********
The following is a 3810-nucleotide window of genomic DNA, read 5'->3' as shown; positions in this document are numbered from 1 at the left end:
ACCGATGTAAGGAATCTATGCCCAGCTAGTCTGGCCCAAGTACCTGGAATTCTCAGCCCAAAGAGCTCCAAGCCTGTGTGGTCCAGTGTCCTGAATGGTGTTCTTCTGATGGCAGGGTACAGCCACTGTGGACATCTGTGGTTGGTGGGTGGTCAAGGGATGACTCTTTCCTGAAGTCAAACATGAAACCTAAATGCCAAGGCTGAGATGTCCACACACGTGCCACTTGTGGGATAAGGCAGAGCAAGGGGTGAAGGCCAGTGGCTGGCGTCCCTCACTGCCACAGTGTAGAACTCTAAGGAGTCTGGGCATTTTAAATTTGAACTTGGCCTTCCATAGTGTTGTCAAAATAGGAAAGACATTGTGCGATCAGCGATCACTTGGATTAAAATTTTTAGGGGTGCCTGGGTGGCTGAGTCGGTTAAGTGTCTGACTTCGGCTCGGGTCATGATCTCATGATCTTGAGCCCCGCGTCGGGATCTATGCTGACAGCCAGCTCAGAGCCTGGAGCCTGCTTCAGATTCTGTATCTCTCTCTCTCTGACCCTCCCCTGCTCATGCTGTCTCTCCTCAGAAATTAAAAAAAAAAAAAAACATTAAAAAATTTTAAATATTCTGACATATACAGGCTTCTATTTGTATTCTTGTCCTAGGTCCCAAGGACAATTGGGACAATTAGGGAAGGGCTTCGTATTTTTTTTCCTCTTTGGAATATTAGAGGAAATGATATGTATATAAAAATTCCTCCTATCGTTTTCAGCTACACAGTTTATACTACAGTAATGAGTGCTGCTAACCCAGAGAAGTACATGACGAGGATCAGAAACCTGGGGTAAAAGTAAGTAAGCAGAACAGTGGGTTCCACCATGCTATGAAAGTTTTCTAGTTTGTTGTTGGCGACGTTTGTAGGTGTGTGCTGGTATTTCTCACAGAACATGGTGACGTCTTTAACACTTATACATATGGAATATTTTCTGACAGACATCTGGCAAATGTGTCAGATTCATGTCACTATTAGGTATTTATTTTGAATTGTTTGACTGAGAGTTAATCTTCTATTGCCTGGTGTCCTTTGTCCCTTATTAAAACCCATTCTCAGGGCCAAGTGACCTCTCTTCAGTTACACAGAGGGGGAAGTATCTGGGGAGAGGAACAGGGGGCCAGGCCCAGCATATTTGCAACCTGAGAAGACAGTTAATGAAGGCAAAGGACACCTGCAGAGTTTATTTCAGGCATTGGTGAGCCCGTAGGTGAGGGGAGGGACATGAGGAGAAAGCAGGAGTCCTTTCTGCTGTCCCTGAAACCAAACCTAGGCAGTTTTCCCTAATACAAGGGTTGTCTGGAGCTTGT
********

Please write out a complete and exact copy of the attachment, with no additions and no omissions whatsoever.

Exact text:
The following is a 3810-nucleotide window of genomic DNA, read 5'->3' as shown; positions in this document are numbered from 1 at the left end:
ACCGATGTAAGGAATCTATGCCCAGCTAGTCTGGCCCAAGTACCTGGAATTCTCAGCCCAAAGAGCTCCAAGCCTGTGTGGTCCAGTGTCCTGAATGGTGTTCTTCTGATGGCAGGGTACAGCCACTGTGGACATCTGTGGTTGGTGGGTGGTCAAGGGATGACTCTTTCCTGAAGTCAAACATGAAACCTAAATGCCAAGGCTGAGATGTCCACACACGTGCCACTTGTGGGATAAGGCAGAGCAAGGGGTGAAGGCCAGTGGCTGGCGTCCCTCACTGCCACAGTGTAGAACTCTAAGGAGTCTGGGCATTTTAAATTTGAACTTGGCCTTCCATAGTGTTGTCAAAATAGGAAAGACATTGTGCGATCAGCGATCACTTGGATTAAAATTTTTAGGGGTGCCTGGGTGGCTGAGTCGGTTAAGTGTCTGACTTCGGCTCGGGTCATGATCTCATGATCTTGAGCCCCGCGTCGGGATCTATGCTGACAGCCAGCTCAGAGCCTGGAGCCTGCTTCAGATTCTGTATCTCTCTCTCTCTGACCCTCCCCTGCTCATGCTGTCTCTCCTCAGAAATTAAAAAAAAAAAAAAACATTAAAAAATTTTAAATATTCTGACATATACAGGCTTCTATTTGTATTCTTGTCCTAGGTCCCAAGGACAATTGGGACAATTAGGGAAGGGCTTCGTATTTTTTTTCCTCTTTGGAATATTAGAGGAAATGATATGTATATAAAAATTCCTCCTATCGTTTTCAGCTACACAGTTTATACTACAGTAATGAGTGCTGCTAACCCAGAGAAGTACATGACGAGGATCAGAAACCTGGGGTAAAAGTAAGTAAGCAGAACAGTGGGTTCCACCATGCTATGAAAGTTTTCTAGTTTGTTGTTGGCGACGTTTGTAGGTGTGTGCTGGTATTTCTCACAGAACATGGTGACGTCTTTAACACTTATACATATGGAATATTTTCTGACAGACATCTGGCAAATGTGTCAGATTCATGTCACTATTAGGTATTTATTTTGAATTGTTTGACTGAGAGTTAATCTTCTATTGCCTGGTGTCCTTTGTCCCTTATTAAAACCCATTCTCAGGGCCAAGTGACCTCTCTTCAGTTACACAGAGGGGGAAGTATCTGGGGAGAGGAACAGGGGGCCAGGCCCAGCATATTTGCAACCTGAGAAGACAGTTAATGAAGGCAAAGGACACCTGCAGAGTTTATTTCAGGCATTGGTGAGCCCGTAGGTGAGGGGAGGGACATGAGGAGAAAGCAGGAGTCCTTTCTGCTGTCCCTGAAACCAAACCTAGGCAGTTTTCCCTAATACAAGGGTTGTCTGGAGCTTGT